Alexander Technique Teacher Training Class of AMAC Corporation Japan

Country
Japan
Region
Ashiya
Staff

Head of training: Hitomi Ono (Nott 1993) Named Assistant: Yoshi Inada (Ribeaux 2000) Visiting Teachers: Eriko Matsumoto, Hatsuko Kayahara, Michiyo Yagi (MSTAT),Takako Matsuda (MNeVLAT), Yumi Takahashi (MNeVLAT) STAT Visiting Teachers: Peter Ribeaux, Dorothea Magonet Moderator: Anne Battye

Teacher Training Address
2-12, Kawanishi-cho, 659-0072 Ashiya, Japan
Prerequisites

Japanese speaking people, over 25 years old, self-supporting, over 36 sessions (or over 3 years). Experience of the Alexander Technique through private lessons, visiting the training class and having at least three lessons with the Head of Training and the Assistant. Following the lessons and an interview, the decision to offer a place on the training course rests with the Head of training.

Terms
Three terms, 35 weeks per year, for 3 years
Weekly Hours
Wednesday to Saturday: 09:00 - 13:00
Course Fees
100,00,00 Yen per year
Year Founded
2012
Curriculum

The course is for Japanese speaking people and the working language is Japanese. Every day begins with work on the self, and turns with teachers for each student. Each day has a different theme, these will include: reading FM Alexander's books or related relevant literature in Japanese and English, study of anatomy, physiology and neurology, using procedures in activity. Students will have a minimum of six private lessons with the Head of Training and the Assistant per year. Each student will give the presentation to the class of their study of the Alexander Technique at the end of the academic year.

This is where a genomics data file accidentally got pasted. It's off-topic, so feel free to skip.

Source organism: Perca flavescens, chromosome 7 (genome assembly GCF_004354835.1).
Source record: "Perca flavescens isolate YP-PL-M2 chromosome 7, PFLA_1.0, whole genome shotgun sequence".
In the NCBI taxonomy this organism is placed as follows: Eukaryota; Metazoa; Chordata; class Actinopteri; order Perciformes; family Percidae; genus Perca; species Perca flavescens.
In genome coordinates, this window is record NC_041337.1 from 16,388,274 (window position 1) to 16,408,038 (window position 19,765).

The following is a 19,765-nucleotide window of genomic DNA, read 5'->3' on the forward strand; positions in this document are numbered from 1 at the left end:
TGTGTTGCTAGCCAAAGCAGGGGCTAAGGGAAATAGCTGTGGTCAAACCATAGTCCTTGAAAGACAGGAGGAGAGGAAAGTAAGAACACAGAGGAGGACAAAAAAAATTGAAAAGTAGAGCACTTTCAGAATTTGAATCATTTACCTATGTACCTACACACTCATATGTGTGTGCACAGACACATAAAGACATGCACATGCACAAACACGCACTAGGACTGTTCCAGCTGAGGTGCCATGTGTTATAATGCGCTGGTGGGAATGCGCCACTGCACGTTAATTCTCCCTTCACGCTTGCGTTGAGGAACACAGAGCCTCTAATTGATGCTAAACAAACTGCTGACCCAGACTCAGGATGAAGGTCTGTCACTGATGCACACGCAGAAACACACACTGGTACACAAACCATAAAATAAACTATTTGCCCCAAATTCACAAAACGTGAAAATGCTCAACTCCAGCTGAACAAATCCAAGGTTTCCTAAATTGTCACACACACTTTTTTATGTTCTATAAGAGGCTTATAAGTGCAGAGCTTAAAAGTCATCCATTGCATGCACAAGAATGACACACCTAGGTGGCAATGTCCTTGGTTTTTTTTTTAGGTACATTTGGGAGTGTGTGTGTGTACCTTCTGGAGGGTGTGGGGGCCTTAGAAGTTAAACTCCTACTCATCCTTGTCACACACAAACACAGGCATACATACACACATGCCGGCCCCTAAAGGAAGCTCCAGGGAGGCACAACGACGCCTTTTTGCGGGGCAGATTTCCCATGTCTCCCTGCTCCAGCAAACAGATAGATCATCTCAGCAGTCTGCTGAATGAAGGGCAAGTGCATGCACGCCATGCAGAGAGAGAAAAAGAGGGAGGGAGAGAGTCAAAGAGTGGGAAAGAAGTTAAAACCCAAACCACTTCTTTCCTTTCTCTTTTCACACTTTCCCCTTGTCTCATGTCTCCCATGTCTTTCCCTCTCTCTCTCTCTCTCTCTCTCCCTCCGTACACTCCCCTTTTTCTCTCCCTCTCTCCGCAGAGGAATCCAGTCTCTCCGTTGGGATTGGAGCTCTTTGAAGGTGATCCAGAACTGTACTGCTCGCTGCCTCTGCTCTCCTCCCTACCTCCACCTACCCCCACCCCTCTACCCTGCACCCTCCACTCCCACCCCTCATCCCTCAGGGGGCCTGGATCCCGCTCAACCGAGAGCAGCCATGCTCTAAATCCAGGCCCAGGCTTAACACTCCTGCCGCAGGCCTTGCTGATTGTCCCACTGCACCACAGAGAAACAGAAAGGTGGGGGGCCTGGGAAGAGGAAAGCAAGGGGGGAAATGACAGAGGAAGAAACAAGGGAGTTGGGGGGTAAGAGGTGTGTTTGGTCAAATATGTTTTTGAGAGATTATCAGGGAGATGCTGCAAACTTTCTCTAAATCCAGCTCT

UK/World?
World

I was looking for some way to help manage my lower back problems without relying on pain relief medication. I have found my one-to-one AT sessions extremely helpful and have learnt to identify and avoid postures and actions that contribute to back pain. I now know how to relax and properly rest my back and neck. In my experience, AT is a whole body technique which can help one to be more self-aware and to understand how to move with less tension and consequently, with less effort. Hurray for AT!

Patricia Brooks

See the benefits of Alexander Technique